University policy forbids exhibition, possession, or distribution of material or representations deemed to be obscene or contrary to the moral standards and/or mission of the University, including, but not limited to, pornography. Further, the use of institutional or personal computers for the viewing, transmission, retrieval and/or storage of such material is a violation of the Biola Graduate Student Standards of Conduct and will result in disciplinary action.
As with other sexual conduct outside the confines of marriage, viewing of pornography is inconsistent with the teaching of Scripture. As with other sexual misconduct, we will seek to be redemptive in the lives of the individuals involved. Consequently, the University will offer counsel and assistance to support and strengthen the individual‘s resolve to live consistently with Christian teaching on sexuality.
The University wants to assist those involved in an unplanned pregnancy while at Biola to consider the options available to them within the Christian moral framework. These include marriage of the parents, single parenthood, or offering the child for adoption. Because the Bible is clear in its teaching on the sanctity of human life, life begins at conception; we abhor the destruction of innocent life through abortion-on-demand. Biola personnel stand ready to help those involved to cope effectively with the complexity of needs that a crisis pregnancy presents. Additional support is available through the Biola Counseling Center, the Health Center, along with academic and other support services. While some students in these circumstances may choose to leave the University temporarily, it is our hope that any student who chooses to continue in classes during the pregnancy will find Biola to be a supportive and redemptive community during this crucial time.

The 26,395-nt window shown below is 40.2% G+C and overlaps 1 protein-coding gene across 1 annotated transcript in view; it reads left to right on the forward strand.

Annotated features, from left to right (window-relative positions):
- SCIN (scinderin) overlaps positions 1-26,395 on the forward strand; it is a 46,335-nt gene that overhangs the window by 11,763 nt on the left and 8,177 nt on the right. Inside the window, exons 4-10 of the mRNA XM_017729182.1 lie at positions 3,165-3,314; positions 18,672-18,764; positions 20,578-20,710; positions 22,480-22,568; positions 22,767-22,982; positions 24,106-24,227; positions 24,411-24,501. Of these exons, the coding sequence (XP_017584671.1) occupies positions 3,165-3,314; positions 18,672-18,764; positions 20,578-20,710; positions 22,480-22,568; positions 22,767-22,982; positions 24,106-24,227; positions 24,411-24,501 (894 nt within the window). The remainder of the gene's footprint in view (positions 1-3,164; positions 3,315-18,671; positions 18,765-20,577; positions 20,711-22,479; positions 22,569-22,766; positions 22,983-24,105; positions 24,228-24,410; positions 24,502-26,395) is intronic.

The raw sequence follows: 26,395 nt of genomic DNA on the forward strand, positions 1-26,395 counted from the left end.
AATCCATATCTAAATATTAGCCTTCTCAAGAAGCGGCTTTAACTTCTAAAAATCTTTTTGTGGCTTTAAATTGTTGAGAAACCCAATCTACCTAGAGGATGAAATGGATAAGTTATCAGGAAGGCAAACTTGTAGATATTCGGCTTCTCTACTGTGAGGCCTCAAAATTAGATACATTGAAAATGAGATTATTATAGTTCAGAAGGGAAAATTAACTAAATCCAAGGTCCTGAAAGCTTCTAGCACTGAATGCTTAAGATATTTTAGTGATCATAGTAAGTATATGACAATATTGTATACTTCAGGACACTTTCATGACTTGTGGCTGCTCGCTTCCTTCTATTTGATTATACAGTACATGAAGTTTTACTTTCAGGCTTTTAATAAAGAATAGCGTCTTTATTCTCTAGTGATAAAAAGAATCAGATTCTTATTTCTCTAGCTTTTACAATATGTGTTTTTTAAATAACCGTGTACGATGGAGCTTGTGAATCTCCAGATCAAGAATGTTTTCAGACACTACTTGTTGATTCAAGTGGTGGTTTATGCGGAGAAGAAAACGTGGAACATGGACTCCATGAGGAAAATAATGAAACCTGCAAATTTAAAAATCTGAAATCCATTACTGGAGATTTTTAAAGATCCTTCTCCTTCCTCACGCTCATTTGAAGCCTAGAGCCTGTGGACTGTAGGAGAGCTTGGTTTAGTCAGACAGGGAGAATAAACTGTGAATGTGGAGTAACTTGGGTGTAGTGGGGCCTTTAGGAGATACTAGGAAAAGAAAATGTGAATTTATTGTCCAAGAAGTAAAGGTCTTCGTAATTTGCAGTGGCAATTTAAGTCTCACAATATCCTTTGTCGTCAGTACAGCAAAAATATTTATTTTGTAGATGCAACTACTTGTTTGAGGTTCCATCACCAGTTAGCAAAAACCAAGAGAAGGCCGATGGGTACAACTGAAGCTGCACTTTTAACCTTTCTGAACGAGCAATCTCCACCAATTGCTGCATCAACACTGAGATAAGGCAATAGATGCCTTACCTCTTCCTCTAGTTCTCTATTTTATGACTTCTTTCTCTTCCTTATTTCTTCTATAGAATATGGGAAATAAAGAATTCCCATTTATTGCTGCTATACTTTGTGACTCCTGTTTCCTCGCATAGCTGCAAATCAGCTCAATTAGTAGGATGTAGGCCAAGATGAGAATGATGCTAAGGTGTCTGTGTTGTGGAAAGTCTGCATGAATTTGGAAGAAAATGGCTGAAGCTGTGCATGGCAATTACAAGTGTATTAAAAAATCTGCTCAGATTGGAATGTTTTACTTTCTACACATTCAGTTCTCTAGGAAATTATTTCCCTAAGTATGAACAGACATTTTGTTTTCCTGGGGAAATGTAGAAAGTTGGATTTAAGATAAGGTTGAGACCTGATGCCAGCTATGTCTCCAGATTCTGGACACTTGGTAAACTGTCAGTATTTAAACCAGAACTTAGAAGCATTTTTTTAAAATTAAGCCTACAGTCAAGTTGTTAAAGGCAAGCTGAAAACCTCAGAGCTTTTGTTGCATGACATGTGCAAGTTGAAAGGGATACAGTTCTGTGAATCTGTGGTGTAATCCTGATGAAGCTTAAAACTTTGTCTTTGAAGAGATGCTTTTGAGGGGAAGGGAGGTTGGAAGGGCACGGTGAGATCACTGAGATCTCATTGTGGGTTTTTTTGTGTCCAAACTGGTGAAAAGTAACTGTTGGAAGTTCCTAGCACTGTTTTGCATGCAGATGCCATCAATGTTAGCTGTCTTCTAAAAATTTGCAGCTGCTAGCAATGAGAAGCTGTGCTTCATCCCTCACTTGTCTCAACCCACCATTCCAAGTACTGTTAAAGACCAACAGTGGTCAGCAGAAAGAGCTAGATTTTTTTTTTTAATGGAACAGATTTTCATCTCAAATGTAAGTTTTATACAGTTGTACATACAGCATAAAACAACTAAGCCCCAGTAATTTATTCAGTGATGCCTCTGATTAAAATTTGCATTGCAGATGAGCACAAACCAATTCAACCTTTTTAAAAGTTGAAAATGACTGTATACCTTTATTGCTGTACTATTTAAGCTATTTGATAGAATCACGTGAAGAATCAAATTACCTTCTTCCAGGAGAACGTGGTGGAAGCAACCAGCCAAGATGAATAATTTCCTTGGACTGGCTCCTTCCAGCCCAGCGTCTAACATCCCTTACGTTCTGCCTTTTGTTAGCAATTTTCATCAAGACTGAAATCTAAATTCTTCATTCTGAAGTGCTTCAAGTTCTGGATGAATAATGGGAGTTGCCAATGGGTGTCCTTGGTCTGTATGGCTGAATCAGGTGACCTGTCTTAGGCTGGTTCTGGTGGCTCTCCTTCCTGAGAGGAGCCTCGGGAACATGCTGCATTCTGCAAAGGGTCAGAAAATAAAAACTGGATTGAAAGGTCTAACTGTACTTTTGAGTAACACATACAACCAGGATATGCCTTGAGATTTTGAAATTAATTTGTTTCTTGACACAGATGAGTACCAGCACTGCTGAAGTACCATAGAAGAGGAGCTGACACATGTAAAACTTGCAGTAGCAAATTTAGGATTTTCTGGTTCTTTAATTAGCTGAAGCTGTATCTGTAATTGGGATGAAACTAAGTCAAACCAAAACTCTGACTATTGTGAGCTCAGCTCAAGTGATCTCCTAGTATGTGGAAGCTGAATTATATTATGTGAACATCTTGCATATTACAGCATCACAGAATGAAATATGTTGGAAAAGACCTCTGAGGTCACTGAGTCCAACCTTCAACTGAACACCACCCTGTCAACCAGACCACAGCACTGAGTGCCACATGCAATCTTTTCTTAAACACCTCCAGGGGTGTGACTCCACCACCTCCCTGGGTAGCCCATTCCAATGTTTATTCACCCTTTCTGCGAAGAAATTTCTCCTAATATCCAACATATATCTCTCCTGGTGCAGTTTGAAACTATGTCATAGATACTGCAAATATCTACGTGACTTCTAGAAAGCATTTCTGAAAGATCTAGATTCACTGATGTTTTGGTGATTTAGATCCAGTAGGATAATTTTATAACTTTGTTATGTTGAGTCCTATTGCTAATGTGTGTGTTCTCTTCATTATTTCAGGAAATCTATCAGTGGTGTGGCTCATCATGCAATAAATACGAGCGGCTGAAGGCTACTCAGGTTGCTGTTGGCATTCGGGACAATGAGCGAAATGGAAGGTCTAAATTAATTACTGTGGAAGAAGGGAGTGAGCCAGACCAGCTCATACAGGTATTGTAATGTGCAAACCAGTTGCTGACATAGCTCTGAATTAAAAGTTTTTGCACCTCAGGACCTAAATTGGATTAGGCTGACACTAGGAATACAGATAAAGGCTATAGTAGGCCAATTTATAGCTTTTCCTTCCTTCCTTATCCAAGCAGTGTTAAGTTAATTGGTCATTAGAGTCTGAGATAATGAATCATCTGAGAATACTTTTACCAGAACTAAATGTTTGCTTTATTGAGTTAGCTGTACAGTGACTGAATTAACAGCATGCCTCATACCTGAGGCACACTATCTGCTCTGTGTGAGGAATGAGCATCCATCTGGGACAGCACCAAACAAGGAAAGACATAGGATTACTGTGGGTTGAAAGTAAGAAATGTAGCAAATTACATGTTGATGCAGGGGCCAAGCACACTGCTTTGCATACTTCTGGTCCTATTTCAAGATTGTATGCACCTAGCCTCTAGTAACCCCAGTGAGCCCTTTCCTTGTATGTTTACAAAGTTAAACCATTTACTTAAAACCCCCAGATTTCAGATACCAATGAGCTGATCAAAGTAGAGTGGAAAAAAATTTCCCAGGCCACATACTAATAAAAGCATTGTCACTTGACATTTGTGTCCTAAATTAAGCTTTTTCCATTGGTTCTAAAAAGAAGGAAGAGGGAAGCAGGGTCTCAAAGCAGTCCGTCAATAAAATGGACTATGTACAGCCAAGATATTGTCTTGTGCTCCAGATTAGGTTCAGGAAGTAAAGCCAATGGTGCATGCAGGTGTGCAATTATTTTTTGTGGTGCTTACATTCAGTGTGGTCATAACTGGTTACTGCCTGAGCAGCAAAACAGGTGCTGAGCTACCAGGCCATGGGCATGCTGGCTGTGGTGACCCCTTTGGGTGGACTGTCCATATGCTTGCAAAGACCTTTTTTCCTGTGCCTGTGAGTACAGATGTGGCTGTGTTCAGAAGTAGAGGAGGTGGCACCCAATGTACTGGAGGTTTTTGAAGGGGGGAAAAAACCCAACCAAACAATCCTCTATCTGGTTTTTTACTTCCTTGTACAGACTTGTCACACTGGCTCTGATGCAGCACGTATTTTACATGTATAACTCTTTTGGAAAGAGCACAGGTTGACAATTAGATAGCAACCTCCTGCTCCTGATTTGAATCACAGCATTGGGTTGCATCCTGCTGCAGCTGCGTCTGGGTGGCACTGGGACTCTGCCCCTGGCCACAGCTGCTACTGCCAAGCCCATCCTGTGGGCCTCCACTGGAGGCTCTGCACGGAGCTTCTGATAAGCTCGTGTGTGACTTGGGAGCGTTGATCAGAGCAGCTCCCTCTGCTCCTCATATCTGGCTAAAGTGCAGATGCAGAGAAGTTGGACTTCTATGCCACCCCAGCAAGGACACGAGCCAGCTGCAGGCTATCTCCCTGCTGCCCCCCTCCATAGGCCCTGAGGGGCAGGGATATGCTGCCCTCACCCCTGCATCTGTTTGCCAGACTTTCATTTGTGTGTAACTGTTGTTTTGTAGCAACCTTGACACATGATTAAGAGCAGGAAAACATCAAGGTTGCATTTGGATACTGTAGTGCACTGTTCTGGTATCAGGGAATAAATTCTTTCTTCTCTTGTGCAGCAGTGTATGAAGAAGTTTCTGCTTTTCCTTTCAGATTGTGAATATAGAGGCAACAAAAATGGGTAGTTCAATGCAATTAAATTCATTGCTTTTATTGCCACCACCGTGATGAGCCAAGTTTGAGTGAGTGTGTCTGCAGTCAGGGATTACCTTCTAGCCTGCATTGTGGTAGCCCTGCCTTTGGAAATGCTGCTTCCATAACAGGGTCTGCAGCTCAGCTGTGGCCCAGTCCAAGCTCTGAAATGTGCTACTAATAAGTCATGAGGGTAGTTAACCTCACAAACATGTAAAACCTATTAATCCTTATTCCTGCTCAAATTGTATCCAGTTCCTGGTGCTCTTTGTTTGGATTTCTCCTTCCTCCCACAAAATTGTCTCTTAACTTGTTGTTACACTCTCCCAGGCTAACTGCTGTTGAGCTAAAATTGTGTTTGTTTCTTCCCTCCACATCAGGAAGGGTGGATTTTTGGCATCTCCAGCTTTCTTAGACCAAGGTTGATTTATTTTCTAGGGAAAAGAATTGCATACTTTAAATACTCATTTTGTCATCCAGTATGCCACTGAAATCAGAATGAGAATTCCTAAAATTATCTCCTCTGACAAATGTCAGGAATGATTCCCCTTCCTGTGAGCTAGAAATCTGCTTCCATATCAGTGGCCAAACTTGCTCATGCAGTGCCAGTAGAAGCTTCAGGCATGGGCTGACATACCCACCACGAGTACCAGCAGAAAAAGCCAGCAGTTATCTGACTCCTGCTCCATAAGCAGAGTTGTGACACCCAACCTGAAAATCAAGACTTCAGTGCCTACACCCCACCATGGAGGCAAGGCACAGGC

Graduate Student Pregnancy Policy
California state law prohibits discrimination based on pregnancy in postsecondary education institutions. Specifically, Assembly Bill 2350 addresses the needs of graduate students who are either pregnant or recently experienced a birth or whose partner is pregnant or recently experienced a birth. Institutions, including Biola, are prohibited from requiring a graduate student to take a leave of absence, withdraw from the graduate program, or limit his or her graduate studies solely as a result of pregnancy or pregnancy-related issues. Furthermore, post-secondary institutions are required to reasonably accommodate pregnant graduate students so that they may complete their courses and research.
Under AB 2350, a graduate student who chooses to take a pregnancy-related leave of absence is allowed a period of up to twelve (12) months to prepare for and take preliminary or qualifying examinations, as well as an extension of at least twelve (12) months toward normative time to degree completion, unless a longer extension is medically necessary. A graduate student who is not the birth parent and chooses to take a leave of absence for the birth of his or her child is allowed a one month period to prepare for and take any preliminary or qualifying examinations, as well as an extension of at least one month toward normative time to degree completion, unless a longer extension is medically necessary to care for his or her partner or their child.
In addition, if a graduate student in good academic standing takes a leave of absence because she is pregnant or has recently given birth, the student will return to her program in good academic standing following the leave period, subject to administrative procedures. Likewise, if a graduate student in good academic standing who is not the birth parent and takes a leave of absence because of the birth of his or her child, the student will return to his or her program in good academic standing following the leave period, subject to administrative procedures.
If a graduate student feels she or he has been the victim of pregnancy discrimination, the student must bring the claim under the procedures for a Discrimination and Sexual Harassment complaint.